that we found flattened to the pavement, its wings spread, body bent. Mom beckoned me to the kitchen window and pointed to its crumpled body along the fence. “Is that what I think it is?” she asked, voice shaking. Every two or three summers, a colony of bats infests the eaves in our attic, only to emerge at night and soar through our home. Mom fears bats more than anything. When we wake to bats in our bedrooms, we call our neighbor Ed to catch them with a butterfly net.

After she dropped the body in the trash Mom said, “How could the cat possibly catch a bat? Unless the thing is. . . .”

I spent the day scanning my phone for the signs and symptoms of feline rabies: excessive aggression and hunger, yowling, foaming at the mouth. He’s a nasty cat, and mean. Always aggressive, always hungry. We think he might be a little bit feral. Still, I cupped the cat’s face in my palms and stared into his shining green eyes, searching for any sign he’d gone mad.


A Baby Bird

maybe. When the cat kills birds, he stashes their skeletons under the shrubs. At the change of each season, Mom rakes out the birds, their ribs catching in the tines. Early in August, as the sun rose pink, Mom yelled, “Drop it, drop it,” and the cat pushed inside the back door, a little brown bird fluttering from his mouth. Mom grabbed the cat by the scruff of his neck and kicked the door closed.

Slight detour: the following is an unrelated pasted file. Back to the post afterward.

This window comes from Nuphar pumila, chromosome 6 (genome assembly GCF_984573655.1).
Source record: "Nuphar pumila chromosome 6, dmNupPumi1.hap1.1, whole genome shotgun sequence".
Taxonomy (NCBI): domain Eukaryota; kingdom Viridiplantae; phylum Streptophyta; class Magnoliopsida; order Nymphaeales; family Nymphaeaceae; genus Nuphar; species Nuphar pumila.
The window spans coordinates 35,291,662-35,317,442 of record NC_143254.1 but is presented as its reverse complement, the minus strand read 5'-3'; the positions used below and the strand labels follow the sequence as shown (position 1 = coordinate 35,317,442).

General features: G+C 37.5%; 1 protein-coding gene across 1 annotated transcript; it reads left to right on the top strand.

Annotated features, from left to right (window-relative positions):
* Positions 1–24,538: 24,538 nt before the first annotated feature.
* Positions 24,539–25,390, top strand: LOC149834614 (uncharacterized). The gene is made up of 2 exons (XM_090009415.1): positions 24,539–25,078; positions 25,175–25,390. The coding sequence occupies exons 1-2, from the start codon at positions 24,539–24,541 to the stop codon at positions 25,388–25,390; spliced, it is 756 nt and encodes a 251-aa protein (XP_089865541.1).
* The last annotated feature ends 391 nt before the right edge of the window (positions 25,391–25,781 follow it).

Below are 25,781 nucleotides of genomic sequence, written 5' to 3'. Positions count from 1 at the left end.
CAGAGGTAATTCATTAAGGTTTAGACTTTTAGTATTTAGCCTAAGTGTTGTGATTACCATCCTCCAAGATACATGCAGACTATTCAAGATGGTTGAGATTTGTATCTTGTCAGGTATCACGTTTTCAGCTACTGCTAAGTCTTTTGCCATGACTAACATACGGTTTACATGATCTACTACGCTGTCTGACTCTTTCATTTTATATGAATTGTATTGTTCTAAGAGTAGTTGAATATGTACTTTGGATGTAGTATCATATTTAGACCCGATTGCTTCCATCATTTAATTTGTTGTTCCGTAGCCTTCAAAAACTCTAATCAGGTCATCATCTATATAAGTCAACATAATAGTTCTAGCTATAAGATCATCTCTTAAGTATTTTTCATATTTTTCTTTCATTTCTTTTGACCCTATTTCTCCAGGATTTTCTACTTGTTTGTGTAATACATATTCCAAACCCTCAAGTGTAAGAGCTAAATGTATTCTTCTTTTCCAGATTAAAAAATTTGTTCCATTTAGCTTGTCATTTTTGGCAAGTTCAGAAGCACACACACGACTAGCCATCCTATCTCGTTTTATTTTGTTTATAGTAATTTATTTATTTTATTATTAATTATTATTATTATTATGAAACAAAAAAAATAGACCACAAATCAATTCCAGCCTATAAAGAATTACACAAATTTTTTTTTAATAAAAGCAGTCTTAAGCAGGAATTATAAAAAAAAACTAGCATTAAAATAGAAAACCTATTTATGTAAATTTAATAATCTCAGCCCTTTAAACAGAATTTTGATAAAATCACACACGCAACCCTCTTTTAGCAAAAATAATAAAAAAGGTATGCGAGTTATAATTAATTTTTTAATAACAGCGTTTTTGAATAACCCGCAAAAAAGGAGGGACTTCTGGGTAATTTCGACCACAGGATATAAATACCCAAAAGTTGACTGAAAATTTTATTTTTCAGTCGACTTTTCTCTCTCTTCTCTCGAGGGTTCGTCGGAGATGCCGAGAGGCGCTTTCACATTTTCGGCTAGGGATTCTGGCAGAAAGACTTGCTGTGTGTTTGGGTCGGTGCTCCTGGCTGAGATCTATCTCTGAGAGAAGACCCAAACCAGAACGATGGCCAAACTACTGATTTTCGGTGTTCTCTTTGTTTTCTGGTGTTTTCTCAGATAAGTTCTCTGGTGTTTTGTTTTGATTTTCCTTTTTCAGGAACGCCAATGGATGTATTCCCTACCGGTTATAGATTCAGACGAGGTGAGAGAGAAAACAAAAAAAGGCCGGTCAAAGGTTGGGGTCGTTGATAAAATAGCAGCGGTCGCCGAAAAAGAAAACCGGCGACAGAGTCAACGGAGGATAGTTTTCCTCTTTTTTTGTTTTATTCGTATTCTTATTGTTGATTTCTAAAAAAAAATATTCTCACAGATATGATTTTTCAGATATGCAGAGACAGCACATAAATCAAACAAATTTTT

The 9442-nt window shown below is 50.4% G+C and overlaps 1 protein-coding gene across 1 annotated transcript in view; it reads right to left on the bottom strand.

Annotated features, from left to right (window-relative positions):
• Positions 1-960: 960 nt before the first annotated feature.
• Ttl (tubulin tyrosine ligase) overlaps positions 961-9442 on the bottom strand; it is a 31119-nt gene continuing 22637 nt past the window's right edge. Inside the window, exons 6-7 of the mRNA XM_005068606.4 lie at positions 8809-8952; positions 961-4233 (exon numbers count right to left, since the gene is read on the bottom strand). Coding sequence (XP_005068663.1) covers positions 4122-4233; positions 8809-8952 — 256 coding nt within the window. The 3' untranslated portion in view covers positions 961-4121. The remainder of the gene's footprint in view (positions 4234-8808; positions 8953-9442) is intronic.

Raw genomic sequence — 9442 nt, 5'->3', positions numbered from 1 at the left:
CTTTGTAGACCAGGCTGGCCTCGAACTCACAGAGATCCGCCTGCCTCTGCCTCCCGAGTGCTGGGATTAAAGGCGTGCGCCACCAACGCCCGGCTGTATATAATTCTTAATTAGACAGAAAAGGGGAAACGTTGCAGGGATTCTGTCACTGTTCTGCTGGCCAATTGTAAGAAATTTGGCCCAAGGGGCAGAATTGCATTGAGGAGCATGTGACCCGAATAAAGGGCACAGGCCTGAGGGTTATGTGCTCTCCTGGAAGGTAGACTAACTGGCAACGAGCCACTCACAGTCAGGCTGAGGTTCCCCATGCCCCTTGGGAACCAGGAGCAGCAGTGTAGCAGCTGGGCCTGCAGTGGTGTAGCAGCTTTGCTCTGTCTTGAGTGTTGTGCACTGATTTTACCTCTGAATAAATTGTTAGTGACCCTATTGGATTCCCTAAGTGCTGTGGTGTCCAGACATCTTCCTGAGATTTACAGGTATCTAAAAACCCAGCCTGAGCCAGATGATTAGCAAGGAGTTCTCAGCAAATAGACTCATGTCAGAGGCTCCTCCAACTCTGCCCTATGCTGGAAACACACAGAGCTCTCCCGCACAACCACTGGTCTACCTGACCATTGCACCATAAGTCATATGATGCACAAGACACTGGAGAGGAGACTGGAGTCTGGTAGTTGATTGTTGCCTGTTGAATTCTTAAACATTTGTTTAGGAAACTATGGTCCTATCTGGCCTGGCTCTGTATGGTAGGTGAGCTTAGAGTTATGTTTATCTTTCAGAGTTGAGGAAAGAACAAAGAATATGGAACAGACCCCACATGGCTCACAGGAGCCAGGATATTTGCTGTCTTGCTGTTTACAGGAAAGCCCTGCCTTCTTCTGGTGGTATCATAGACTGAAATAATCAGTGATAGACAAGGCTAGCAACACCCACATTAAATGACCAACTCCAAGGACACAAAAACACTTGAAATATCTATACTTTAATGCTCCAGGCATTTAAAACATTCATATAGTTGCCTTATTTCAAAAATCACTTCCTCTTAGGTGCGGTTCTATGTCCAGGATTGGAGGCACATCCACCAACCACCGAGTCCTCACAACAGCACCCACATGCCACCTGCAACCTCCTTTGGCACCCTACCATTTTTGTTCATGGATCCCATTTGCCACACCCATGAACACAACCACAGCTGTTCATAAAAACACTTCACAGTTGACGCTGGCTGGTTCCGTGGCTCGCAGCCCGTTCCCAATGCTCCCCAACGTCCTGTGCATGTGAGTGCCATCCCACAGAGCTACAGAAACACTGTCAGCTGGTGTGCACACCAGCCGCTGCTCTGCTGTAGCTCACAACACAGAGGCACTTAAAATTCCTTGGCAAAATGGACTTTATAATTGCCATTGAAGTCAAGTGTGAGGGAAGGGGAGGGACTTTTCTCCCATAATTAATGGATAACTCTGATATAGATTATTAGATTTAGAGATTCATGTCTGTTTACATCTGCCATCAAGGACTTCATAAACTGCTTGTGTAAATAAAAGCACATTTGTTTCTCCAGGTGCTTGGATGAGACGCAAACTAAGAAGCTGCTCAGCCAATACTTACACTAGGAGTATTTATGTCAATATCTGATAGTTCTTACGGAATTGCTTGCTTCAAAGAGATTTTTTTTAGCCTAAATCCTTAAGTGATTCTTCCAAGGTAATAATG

“I think it’s still alive. Go check.”

Even when they survive the cat, the birds never live long. They bleed out on the patio. Their small hearts startle to a stop. I snuck out the front door as the cat wailed at the back. The bird had fluffed its feathers up, shrinking itself into a ball. Its leg was crooked and twisted. When it tried to take flight, it stumbled. “It has a broken leg, but I think it’s okay,” I said. It clicked its sharp beak at me. “Do we just let it die?”

Mom watched through the screen and shrugged. “What else can you do?”

What I did: I called animal control, twice, because the first time they recommended I dial 911 to report an animal in distress. But that seemed wrong. “It’s just a bird,” I told the operator.